Regency Centers (NYSE: REG) and National Retail Properties (NYSE: NNN) have yields that are more than twice the level you'll get from an S&P 500 Index fund. That's partly because of the difficulties facing the retail tenants that these landlords serve. But, if you think there's recovery potential in the retail real estate investment trust (REIT) space, it's worth getting to know these two very different landlords.
The big one
Let's get the most important issue out of the way right up front. Regency Centers owns strip malls and National Retail Properties owns single-tenant net lease assets. These are very different business models in the REIT space.
Regency owns larger assets that are generally filled with an anchor tenant, like a grocery store or big national retailer, and a number of smaller tenants, like nail salons and restaurants. The location of its roughly 400 properties is really important, since being close to wealthy and populous regions will generally lead to stronger results for its tenants.
National Retail Properties tends to buy single-tenant properties from retailers one by one. This allows the REIT to cherry pick the assets it buys for its roughly 3,100 asset portfolio, selecting those that are historically strong performers. Generally, there are long-term leases involved (often 10 years or more). Further, after the sale, the retailer remains responsible for most of the operating costs of the property. So far this sounds like a one-sided deal, with National Retail Properties coming out the big winner. But both sides actually end up winners because the retailer gets to retain access to a vital property, can ensure it gets properly maintained, and gets cash that it can use for other things, like growing its business. In the end, it's more of a financing transaction for the retailer.
Of the two models, despite requiring a longer explanation, National Retail's net lease approach is far simpler. And, historically, the REIT has been a pretty stable performer, racking up an incredible 31 years worth of annual dividend increases. That includes a hike in 2020, which was a terrible year for retail. Regency Centers has increased its dividend for seven years, but didn't increase its dividend in January as it had in each of the past two years. That doesn't mean Regency's annual streak is over, but if there isn't an increase made in 2021 it will be. It is worth noting that Regency ended up cutting its dividend during the 2007 to 2009 recession, so it wouldn't be shocking if the annual streak did end thanks to the pandemic. National Retail's streak will continue unless it ends up cutting its dividend (which is highly unlikely).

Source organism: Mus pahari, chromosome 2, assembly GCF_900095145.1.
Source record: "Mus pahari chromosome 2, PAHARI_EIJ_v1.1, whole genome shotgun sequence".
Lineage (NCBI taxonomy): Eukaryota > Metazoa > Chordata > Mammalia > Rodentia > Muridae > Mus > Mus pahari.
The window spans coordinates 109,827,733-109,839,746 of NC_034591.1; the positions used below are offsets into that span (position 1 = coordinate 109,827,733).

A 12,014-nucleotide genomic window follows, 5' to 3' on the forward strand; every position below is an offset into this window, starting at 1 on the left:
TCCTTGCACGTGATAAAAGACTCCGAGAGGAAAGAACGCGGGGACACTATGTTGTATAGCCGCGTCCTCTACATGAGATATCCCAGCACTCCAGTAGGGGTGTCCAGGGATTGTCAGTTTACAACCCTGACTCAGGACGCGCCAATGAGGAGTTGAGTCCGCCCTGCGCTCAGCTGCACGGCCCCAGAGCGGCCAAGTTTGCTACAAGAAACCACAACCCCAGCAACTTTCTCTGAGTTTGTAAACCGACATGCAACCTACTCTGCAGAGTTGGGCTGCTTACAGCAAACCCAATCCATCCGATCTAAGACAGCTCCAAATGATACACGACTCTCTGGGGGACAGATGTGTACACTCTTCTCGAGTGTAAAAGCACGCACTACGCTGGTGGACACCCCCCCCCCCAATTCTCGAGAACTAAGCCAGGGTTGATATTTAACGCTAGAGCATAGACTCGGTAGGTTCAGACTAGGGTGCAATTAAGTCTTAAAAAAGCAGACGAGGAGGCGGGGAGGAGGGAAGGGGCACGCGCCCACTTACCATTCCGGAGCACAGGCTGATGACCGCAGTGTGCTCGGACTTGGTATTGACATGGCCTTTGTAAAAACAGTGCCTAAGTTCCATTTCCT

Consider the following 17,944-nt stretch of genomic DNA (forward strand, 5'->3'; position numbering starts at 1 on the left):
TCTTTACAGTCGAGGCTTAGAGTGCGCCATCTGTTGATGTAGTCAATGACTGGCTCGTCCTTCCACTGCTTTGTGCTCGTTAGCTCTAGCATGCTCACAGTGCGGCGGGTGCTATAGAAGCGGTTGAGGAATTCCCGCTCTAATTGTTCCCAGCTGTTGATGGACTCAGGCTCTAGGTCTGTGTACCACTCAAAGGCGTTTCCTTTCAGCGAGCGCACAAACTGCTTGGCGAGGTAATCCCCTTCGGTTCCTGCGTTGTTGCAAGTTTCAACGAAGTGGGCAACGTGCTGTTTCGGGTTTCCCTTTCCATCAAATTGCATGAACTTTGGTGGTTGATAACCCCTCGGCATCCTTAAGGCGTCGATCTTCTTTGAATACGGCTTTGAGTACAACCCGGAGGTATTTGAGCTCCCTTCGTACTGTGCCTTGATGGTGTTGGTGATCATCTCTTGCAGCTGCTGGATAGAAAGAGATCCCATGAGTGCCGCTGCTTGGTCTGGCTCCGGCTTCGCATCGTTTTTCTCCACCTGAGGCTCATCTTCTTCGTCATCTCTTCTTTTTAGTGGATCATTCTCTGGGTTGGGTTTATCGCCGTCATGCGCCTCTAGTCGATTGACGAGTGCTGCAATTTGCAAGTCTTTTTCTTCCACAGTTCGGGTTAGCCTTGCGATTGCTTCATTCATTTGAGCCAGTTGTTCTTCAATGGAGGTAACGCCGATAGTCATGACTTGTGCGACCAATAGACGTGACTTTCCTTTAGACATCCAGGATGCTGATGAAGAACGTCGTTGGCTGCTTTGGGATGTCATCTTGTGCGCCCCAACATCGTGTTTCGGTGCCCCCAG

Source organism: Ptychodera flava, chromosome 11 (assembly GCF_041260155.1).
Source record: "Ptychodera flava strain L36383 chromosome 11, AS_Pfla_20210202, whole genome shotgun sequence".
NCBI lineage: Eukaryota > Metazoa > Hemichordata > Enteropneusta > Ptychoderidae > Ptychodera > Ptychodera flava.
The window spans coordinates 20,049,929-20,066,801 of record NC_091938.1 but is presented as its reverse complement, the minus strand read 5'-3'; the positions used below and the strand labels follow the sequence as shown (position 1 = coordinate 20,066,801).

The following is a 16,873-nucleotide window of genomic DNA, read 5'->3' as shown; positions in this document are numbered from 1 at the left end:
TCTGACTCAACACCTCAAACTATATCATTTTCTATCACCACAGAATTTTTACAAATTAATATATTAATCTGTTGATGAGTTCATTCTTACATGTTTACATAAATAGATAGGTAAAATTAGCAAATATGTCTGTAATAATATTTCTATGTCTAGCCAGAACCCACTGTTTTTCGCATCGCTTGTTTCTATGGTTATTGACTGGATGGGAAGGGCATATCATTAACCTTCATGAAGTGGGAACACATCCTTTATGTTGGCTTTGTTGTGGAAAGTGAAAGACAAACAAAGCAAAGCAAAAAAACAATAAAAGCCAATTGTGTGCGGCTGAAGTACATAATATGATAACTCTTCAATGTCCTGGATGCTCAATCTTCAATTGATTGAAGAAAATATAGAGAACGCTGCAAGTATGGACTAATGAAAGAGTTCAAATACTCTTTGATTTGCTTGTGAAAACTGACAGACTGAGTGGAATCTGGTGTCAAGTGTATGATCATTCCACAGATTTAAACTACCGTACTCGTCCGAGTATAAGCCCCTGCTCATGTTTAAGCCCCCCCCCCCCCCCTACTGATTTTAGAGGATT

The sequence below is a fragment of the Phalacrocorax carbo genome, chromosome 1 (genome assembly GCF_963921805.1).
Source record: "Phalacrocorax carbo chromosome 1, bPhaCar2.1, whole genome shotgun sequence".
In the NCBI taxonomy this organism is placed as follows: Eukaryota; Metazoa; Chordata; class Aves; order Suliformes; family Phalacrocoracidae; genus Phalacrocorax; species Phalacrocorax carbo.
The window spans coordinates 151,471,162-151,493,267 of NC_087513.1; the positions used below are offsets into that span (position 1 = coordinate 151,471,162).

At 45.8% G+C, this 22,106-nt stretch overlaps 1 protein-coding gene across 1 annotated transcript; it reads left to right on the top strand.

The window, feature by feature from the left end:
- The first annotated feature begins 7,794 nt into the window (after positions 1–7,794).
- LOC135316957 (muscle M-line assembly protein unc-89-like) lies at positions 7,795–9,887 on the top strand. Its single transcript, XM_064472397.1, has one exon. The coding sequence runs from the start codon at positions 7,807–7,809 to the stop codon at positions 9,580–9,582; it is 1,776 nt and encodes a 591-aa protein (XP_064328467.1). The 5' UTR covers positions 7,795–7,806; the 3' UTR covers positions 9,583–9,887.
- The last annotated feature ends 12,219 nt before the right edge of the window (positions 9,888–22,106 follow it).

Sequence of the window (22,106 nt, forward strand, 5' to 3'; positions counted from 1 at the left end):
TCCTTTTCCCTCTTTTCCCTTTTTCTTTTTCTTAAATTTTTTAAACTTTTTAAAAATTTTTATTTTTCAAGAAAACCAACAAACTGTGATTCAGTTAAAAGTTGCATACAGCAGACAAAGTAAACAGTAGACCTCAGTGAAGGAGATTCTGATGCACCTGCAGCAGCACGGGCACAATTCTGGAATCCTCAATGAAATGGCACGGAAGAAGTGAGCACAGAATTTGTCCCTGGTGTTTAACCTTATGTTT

So the two REITs have different models and notably different dividend histories, which is likely to be very important to dividend-focused investors. But there's another interesting thing to examine here. Regency Centers' stock price is only off around 15% from its pre-pandemic 2020 highs. National Retail Properties' stock price is lower by just shy of 25%. Granted, Regency Centers' properties are open air, which probably gives it an edge over enclosed malls, but single-tenant properties are basically open air, too. So this disparate price movement is interesting.
Some of this difference might be attributable to Regency Centers' rent-collection trends. In the second quarter, rent collection fell to roughly 80%. That's not great, but it is a fair bit better than National Retail Properties, which collected roughly 70% of its rents that quarter. However, both are back up in the 90% range at this point. So rent collection doesn't seem like it's a big deal anymore. Occupancy wise, both REITs appear to be doing fairly well, too, with 90% plus rates, though National Retail is the stronger of the two by a little bit.
All in, it might just be that investors are giving a preference to shopping center REITs right now, noting that the stock of net lease bellwether Realty Income (NYSE: O) has also fallen behind Regency. This suggests that dividend investors looking for a long-term play in the retail sector might want to lean toward the laggard stock of National Retail over Regency Centers. That's doubly true when you consider National Retail's much better dividend track record.
The final call
Obviously, if you want to own a strip mall REIT, then Regency Centers is the only option you should consider in this pairing. However, if what you really want is exposure to retail real estate, then National Retail Properties is probably the better bet, given its similar operating performance right now and its way- better long-term history of returning value to investors via dividends. You'll also get to collect its 4.9% dividend yield, which is more generous than the roughly 4.5% yield you'd get from Regency.